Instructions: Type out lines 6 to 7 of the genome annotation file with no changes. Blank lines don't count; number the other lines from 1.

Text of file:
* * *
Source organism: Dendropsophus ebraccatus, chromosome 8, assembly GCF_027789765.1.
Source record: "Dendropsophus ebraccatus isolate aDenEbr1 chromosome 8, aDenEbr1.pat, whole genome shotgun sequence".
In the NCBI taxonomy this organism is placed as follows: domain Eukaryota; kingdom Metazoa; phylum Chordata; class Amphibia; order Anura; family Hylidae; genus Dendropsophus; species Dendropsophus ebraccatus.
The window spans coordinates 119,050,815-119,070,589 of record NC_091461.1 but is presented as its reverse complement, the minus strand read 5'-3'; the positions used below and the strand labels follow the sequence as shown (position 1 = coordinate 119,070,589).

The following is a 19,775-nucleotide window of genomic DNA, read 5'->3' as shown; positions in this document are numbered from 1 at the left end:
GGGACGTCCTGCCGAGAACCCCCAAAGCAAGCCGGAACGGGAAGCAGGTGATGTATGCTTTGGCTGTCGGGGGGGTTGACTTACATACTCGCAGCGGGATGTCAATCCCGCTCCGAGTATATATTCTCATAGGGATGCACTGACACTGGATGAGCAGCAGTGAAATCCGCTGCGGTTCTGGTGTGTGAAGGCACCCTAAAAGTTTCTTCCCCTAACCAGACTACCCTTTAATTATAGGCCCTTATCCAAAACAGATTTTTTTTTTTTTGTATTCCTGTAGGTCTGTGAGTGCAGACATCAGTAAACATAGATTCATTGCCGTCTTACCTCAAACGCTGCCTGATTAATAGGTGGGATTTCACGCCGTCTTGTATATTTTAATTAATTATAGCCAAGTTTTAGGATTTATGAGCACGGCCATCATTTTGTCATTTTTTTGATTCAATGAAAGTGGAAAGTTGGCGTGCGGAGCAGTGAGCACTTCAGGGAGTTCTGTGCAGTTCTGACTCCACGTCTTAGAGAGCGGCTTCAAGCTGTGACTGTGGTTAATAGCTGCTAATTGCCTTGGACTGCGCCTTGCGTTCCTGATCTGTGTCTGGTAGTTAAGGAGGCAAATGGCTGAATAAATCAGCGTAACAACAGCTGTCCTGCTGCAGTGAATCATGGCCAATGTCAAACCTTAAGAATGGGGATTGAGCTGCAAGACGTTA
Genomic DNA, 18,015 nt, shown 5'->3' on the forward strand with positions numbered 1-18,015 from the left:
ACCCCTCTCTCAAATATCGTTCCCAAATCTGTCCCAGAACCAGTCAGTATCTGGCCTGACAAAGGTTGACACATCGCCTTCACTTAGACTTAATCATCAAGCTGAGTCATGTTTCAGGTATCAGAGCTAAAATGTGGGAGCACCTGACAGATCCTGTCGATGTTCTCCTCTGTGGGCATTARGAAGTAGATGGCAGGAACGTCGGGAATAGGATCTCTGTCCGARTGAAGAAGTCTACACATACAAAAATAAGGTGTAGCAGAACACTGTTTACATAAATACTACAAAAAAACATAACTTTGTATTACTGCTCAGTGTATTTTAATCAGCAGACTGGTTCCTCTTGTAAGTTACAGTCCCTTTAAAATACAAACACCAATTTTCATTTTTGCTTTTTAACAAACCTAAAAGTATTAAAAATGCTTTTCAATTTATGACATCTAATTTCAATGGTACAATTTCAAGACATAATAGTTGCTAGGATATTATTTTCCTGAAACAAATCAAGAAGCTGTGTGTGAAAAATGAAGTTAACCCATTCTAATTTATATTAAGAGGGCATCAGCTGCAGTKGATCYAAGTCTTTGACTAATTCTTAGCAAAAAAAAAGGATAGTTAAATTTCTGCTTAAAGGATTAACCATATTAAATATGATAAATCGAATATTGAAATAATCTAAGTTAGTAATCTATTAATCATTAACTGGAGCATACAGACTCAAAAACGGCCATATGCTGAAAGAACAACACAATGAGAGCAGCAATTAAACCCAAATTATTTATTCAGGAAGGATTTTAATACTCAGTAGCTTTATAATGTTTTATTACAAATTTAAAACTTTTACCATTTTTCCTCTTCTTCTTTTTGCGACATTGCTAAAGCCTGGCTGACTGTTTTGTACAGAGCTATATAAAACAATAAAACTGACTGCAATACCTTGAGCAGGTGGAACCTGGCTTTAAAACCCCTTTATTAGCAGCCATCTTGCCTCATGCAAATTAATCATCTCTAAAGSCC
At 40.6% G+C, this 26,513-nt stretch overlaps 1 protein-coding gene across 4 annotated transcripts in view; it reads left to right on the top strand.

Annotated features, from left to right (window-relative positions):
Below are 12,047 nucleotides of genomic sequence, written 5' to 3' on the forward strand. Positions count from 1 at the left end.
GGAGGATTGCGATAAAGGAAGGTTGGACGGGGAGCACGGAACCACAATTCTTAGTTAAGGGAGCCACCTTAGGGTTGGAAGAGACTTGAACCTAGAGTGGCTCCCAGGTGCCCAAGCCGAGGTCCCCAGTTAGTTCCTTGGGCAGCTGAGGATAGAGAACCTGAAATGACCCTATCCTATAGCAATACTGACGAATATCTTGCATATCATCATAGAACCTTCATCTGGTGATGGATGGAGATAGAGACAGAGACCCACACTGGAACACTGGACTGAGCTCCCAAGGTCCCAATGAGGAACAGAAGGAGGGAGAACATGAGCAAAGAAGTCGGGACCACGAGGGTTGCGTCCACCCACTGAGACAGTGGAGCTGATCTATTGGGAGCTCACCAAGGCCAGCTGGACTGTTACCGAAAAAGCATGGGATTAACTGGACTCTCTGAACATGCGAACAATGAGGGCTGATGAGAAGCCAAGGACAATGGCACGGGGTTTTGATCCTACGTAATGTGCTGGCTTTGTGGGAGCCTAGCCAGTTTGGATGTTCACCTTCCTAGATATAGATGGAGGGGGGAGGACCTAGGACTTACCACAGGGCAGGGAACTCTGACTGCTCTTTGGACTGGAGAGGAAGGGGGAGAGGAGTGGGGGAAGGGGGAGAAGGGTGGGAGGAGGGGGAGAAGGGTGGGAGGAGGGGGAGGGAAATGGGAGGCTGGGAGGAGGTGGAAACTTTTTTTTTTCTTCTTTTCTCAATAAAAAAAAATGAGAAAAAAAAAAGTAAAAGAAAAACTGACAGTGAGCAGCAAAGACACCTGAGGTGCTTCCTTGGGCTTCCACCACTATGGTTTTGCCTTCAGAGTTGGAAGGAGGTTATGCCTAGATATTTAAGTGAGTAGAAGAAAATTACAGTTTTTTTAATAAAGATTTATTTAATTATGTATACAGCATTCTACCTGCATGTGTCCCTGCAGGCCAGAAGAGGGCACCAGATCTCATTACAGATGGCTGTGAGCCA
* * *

GGGACGTCCTGCCGAGAACCCCCAAAGCAAGCCGGAACGGGAAGCAGGTGATGTATGCTTTGGCTGTCGGGGGGGTTGACTTACATACTCGCAGCGGGATGTCAATCCCGCTCCGAGTATATATTCTCATAGGGATGCACTGACACTGGATGAGCAGCAGTGAAATCCGCTGCGGTTCTGGTGTGTGAAGGCACCCTAAAAGTTTCTTCCCCTAACCAGACTACCCTTTAATTATAGGCCCTTATCCAAAACAGATTTTTTTTTTTTTGTATTCCTGTAGGTCTGTGAGTGCAGACATCAGTAAACATAGATTCATTGCCGTCTTACCTCAAACGCTGCCTGATTAATAGGTGGGATTTCACGCCGTCTTGTATATTTTAATTAATTATAGCCAAGTTTTAGGATTTATGAGCACGGCCATCATTTTGTCATTTTTTTGATTCAATGAAAGTGGAAAGTTGGCGTGCGGAGCAGTGAGCACTTCAGGGAGTTCTGTGCAGTTCTGACTCCACGTCTTAGAGAGCGGCTTCAAGCTGTGACTGTGGTTAATAGCTGCTAATTGCCTTGGACTGCGCCTTGCGTTCCTGATCTGTGTCTGGTAGTTAAGGAGGCAAATGGCTGAATAAATCAGCGTAACAACAGCTGTCCTGCTGCAGTGAATCATGGCCAATGTCAAACCTTAAGAATGGGGATTGAGCTGCAAGACGTTA
Genomic DNA, 18,015 nt, shown 5'->3' on the forward strand with positions numbered 1-18,015 from the left: